Amy Kristin Sanders
Amy Kristin Sanders is a licensed attorney, award-winning former journalist and an associate professor of journalism and law at the University of Texas at Austin. Her research focuses on the intersection of law and new technology as it relates to media freedom with a specific interest in international and comparative media law and policy issues. Her main project at the moment is the SCALES OKN. In addition, she’s currently undertaking a ground-breaking study of the best breakfast tacos in Texas.
Jasmine McNealy is an associate professor at the University of Florida College of Journalism and Communications, associate director of the Marion B. Brechner First Amendment Project, and faculty associate at the Berkman Klein Center for Internet & Society at Harvard University. Both an attorney and social scientist, she studies media, information, and emerging technology, with a view toward influencing law and policy. Her current research focuses on privacy, surveillance and data governance with an emphasis on marginalized communities.
Chinmayi Arun is a resident fellow at Yale Law School. She has served on the faculties of two of the most highly regarded law schools in India from 2010 to 2018, and was the founder Director of the Centre for Communication Governance at National Law University Delhi. She was a Fellow of the Berkman Klein Center of Internet & Society at Harvard University from 2017-2019, and continues to be affiliated with the center this year.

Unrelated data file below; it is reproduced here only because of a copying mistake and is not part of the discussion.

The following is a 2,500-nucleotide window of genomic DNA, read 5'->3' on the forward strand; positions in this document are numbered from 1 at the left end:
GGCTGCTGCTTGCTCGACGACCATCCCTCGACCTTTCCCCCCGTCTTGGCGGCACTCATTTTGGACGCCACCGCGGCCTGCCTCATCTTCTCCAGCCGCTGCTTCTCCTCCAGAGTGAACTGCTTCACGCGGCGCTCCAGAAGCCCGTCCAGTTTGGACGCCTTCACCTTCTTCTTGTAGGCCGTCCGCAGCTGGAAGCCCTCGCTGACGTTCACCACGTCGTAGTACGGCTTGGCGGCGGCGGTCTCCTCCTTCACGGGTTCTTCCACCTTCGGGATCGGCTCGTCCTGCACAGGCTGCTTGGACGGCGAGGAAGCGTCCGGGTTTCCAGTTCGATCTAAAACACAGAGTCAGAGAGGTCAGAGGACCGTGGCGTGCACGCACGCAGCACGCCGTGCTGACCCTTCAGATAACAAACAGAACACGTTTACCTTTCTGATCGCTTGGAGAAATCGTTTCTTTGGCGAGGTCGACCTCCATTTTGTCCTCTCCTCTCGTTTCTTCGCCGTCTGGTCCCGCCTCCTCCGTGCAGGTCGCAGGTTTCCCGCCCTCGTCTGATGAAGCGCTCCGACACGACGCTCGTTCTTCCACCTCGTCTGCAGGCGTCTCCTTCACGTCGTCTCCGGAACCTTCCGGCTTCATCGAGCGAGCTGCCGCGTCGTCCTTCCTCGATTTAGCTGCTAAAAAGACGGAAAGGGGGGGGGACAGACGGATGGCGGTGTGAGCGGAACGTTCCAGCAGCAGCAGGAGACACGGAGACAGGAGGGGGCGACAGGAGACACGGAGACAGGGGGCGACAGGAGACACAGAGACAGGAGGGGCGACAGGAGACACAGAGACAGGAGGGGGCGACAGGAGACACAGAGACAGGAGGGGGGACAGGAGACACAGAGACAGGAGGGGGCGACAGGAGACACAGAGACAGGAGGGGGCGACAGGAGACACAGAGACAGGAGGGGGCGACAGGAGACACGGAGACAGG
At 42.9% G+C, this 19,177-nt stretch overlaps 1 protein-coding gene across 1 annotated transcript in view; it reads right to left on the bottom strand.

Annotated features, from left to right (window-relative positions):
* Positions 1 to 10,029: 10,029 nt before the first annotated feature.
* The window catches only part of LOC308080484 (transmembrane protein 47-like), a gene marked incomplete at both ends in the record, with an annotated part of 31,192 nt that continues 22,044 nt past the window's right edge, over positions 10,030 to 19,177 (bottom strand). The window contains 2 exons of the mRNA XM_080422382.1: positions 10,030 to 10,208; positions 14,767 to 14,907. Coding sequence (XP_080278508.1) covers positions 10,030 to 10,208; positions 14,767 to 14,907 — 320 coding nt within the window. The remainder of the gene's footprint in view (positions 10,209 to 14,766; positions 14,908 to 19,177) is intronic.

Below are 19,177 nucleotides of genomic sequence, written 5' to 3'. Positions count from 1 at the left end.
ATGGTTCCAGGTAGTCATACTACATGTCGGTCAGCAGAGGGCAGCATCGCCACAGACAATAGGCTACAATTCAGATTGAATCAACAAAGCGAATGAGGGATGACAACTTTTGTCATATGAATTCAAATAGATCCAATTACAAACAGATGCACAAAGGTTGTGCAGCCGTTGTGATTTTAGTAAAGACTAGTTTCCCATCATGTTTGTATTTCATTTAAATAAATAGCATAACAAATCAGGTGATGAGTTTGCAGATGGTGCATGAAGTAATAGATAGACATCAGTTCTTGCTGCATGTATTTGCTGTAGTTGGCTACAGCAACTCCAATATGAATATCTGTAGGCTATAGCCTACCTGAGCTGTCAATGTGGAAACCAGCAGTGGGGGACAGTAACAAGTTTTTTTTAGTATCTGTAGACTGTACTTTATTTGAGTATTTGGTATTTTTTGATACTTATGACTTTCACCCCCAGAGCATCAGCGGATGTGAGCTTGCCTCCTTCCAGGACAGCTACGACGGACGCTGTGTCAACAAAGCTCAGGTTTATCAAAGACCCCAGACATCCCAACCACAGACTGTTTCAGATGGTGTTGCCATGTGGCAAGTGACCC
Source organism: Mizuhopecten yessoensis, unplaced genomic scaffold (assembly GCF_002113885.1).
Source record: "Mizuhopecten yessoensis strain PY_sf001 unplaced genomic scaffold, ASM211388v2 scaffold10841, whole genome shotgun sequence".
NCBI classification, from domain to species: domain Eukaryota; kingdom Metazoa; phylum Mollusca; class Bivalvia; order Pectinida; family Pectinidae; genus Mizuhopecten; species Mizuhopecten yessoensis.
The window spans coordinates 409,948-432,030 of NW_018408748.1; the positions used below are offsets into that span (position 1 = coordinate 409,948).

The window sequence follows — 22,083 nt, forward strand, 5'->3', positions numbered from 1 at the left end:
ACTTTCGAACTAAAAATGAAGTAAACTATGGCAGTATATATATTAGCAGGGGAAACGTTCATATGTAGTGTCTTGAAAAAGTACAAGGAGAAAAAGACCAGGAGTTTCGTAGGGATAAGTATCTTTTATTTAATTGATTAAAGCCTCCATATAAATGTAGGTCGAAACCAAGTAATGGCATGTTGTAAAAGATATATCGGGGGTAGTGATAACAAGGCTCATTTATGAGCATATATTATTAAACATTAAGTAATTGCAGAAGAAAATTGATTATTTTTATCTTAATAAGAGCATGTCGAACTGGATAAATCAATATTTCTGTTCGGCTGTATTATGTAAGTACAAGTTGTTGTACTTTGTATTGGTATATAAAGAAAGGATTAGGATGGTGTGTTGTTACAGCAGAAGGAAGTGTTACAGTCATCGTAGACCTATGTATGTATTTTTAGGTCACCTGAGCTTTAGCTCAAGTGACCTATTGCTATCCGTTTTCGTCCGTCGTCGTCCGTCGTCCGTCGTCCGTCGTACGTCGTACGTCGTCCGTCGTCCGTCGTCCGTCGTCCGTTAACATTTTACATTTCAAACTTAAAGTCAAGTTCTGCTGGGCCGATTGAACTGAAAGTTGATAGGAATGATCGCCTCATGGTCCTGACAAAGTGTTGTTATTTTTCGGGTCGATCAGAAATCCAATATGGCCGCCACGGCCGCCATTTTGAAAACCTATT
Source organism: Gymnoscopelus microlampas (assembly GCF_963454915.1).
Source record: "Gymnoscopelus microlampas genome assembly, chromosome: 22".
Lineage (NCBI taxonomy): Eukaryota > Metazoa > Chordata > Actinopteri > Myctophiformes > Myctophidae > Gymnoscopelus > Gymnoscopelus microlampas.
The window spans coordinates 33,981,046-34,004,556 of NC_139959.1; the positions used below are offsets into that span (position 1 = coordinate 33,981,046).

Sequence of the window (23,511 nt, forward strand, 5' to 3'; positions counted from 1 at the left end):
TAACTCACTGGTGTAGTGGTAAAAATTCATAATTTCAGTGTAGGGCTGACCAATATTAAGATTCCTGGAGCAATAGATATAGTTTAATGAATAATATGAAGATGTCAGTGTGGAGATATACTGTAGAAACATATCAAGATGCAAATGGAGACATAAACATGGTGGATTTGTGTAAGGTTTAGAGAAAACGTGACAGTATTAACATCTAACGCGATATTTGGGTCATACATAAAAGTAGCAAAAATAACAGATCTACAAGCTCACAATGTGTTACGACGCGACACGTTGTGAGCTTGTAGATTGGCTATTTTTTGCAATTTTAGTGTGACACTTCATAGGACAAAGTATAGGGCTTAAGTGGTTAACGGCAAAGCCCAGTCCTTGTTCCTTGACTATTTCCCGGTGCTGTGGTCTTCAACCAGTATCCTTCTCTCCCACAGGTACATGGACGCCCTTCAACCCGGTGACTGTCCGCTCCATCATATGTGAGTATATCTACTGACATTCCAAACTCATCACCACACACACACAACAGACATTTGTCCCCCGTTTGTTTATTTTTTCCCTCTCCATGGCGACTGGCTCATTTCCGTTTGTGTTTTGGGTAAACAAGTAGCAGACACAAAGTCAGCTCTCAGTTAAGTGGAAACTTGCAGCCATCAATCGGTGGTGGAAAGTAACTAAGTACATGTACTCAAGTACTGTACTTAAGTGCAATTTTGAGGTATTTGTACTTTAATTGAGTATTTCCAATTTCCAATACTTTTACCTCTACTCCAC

Rodrigo Cetina Presuel
Rodrigo Cetina Presuel is the Executive Director of the Real Colegio Complutense (RCC) at Harvard and a Researcher at the Institute for Global Law and Policy at the Harvard Law School. He is the co-Chair of the Law Section of the International Association for Media and Communication Research and the United States East Coast Ambassador for that same organization. Rodrigo is also an Adjunct Professor at the Center for Urban Science and Progress at New York University.
Kelli Moore is an assistant professor of media, communication and culture at NYU Steinhardt. She examines the role of media technology in the production of legal and political knowledge. Her ethnographic research on courtroom mediation examines the role of the image in facilitating the performance of witness testimony in domestic violence cases.
Daxton R. Stewart
Daxton “Chip” Stewart is a professor of communication at Texas Christian University, where his research focuses on media law and communication technology and access to information. He has worked as both a journalist and as an attorney, and is the author of Social Media and the Law (2nd ed., Routledge, 2017), co-author of The Law of Public Communication (11th ed., Routledge, 2020), Media Law Through Science Fiction: Do Androids Dream of Electric Free Speech? (Routledge, 2020).
Baobao Zhang is an assistant professor of political science at the Maxwell School of Citizenship and Public Affairs at Syracuse University. She is a research affiliate with the Centre for the Governance of AI at the University of Oxford. Her current research focuses on trust in digital technology an the governance of artificial intelligence.